English Literature is the study of poetry, prose and other literary works. Students focus on literary periods and literary themes, and essays often serve to make critical comments and analyses of texts. You’ll develop your knowledge of the literary canon and gain an understanding of political, economic and historical contexts that influenced authors and texts. Some literature academics choose to specialise in the works of a specific author: such as Wordsworth or Shakespeare, whereas others may choose to dedicate their lives to a literary movement like Modernism.
English Language is the study of the language itself, but it goes way beyond the grammar you learn at primary school! English language studies encompass linguistic (socio-linguistics, psycho-linguistics, etc.) as well as discourse analysis (analysing written and spoken language) or analysing language techniques employed in literary works. Studies in English Language can lead to professions in copy or content writing, editing, advertising, or even further studies of the English Language as a university academic!
Humans need a common tongue in which to effectively communicate, and in the UK we have Standard English. It goes without saying that dialects, accents and slang add to the rich tapestry of the wider English language (after all, where would we all be without cockney rhyming slang?) but having a shared set of rules allows us to communicate effectively with minimal misunderstandings.
Technology serves as an incredible learning tool but has changed the way we develop and communicate. An increasing number of toddlers have access to tablets like iPads where they watch Youtube videos or play games. This is excellent for their computer literacy but means that they are spending less time with books or using their hands and building coordination. This can have a negative affect on their vocabulary and concentration spans, not to mention their handwriting.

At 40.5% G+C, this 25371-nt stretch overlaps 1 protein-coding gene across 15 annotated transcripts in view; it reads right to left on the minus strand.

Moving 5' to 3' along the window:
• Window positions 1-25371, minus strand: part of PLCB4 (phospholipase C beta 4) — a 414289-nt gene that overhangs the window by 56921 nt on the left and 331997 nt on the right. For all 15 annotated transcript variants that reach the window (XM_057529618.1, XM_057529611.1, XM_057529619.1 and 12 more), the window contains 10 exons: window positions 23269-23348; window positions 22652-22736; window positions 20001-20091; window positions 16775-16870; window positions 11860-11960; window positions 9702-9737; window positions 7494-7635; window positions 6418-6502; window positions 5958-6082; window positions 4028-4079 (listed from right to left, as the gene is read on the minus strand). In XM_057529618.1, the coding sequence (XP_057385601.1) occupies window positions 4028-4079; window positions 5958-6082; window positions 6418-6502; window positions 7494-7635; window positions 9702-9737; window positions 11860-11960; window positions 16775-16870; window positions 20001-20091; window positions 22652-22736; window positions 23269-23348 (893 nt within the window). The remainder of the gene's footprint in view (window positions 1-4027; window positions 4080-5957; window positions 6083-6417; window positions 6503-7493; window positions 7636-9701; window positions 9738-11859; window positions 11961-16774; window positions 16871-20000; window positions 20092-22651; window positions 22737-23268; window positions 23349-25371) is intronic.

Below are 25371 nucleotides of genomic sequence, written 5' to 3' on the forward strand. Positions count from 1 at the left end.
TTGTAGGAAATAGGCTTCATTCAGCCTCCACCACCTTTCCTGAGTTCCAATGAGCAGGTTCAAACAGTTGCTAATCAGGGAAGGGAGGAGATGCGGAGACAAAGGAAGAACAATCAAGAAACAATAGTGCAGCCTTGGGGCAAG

This trend continues with age: less children are reading for pleasure with a sharp rise in young people looking at screens for amusement. Sure, young people are still reading, but they’re reading short Instagram posts, tweets and snippets instead of longform articles or stories that delve deeper into themes and issues to encourage critical thinking. As a result, young people are shying away from longer, more intimidating books: rather than finding a world view in literature, their world view comes from influencers, online peers and digital marketing.
Finally, technology has changed the way we communicate with one-another. Emojis are fun, but many of us now rely on these tiny images to communicate emotions and ideas when we would otherwise have used our vocabularies. Predictive text and auto-correct are lifesavers when you’re in a hurry, but what are they doing for our spelling skills?
In this technological age it is more important than ever to apply ourselves to our English studies – we can even use technology to do so through online English tuition on Superprof!
Maybe you dream of becoming a journalist, a publisher, an editor, a marketer or even a lawyer. Maybe you want to improve your written and oral comprehension to help you succeed in an exam or to develop your understanding of current affairs. Maybe you want to improve you critical thinking for your weekly book club. Whatever your motivation, consider the benefits of taking personalised, individual English lessons with an experienced English studies tutor.
Of course, there is something to be said for classroom-based sessions – you can learn from the experiences of other by discussing with your class mates and meeting like-minded students. But one-to-one tuition gives you the space to learn at your own pace, to focus on areas of study that you find particularly challenging and to work to a structure that is tailored to your abilities. A private tutor can help to identify your bad grammar habits and set you work to combat them, they can even find books and authors that they know will interest you for discussion. All this with the goal of developing your English language and literature skills.
There are multiple channels where you can look for a tutor. You can ask in local schools, look in the local newspaper, search the internet, word of mouth… But allow us to propose Superprof as a tool in your search.
Through Superprof, you can browse for tutors on your phone, tablet or computer from the comfort of wherever you are. Superprof tells you their location, experience and price, shows you reviews from other students and what type tuition they offer – along with a lot more useful information – making it easier to find a tutor whose teaching style is compatible with how you learn!